2 cups South Asian white or red   rice flour (or a mix of rice and wheat flour)
1 tsp sugar
pinch of baking powder
1/2 tsp salt
2 cups coconut milk
eggs for egg hoppers
extra coconut milk and jaggery for sweet hoppers

1. Mix first five ingredients thoroughly in a large bowl, cover, and set in a warm, turned-off oven to ferment overnight. (In a cold climate, fermentation may not occur without a little help—I turn my oven on to 250 degrees, and when it’s reached temperature, turn it off and put the covered bowl in the oven to stay warm.)

2. Mix again, adding water if necessary to make a quite thin, pourable batter.

3. Heat pan (grease if not non-stick) on medium, and when it’s hot, pour about 1/3 cup batter into the center. Pick up the pan immediately and swirl the batter around, coating the cooking surface. The sides of the hopper should end up with holes in them: thin, lacy, and crisp – if the batter is coating the pan more thickly, mix in some hot water to thin it down. Cover and let cook for 2-4 minutes — you’ll know it’s ready when the sides have started to brown and the center is thoroughly cooked. A silicone spatula will help with getting the hopper out of the pan.

4. For egg hoppers, after swirling, crack an egg in the center before covering. The egg will cook as the hopper does, finishing in about 3-4 minutes.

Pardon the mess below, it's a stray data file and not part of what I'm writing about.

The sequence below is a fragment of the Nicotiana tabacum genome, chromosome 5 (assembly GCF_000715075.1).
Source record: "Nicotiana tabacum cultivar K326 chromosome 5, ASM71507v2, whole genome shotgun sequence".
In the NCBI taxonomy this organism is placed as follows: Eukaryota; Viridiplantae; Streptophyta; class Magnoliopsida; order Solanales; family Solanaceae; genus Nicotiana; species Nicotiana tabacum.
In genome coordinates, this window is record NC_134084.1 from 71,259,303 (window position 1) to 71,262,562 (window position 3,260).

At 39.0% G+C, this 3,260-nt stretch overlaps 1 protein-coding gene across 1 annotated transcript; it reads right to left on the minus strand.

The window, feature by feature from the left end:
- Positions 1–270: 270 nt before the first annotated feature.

5. For sweet hoppers, after swirling, add a tablespoon of coconut milk and a teaspoon of jaggery to the center of the pan, then cook as usual.

If you don’t use all the batter right away, you can store it in the fridge, but it will keep rising, so make sure there’s some room in your storage container for that, and then you’ll want to thin it back down to pouring consistency with another 1/4 – 1/2 c. of water before use.

NOTE:  If you use instant hopper mix, I found that a packet (about 3 cups of mix) used 2 cans of coconut milk plus 2 – 2 1/2 cups of water.

Tangy Peppered Beef Stew

(2 hours, serves 8)

This is very similar to a traditional British beef stew, but the Sri Lankan version adds vinegar and peppercorns for a distinctly different flavor. I love to chew on the peppercorns for a bit of sharp bite, and will sometimes add even more peppercorns to the pot.

3 lbs beef chuck, cubed, large pieces of fat removed
2 cups beef stock
2 TBL ghee or vegetable oil
2-inch piece cinnamon stick
8 cloves
40 peppercorns
1-2 tsp salt
2 cups vinegar
3 medium onions, peeled and cut in eighths
2-3 large potatoes, peeled and cut in large pieces
4 carrots, cut in large pieces

1. In a large stew pan, heat the oil on high, add the meat and brown on all sides (avoid crowding the pan, as that will cause it to steam instead of browning—do the meat in two batches if necessary).

2. When nicely browned, pour in beef stock and a sufficient quantity of the water to cover the meat. Add the cinnamon, cloves, peppercorns, salt, and vinegar. Bring to a boil, then cover, turn down heat to low, and let simmer for 30 minutes.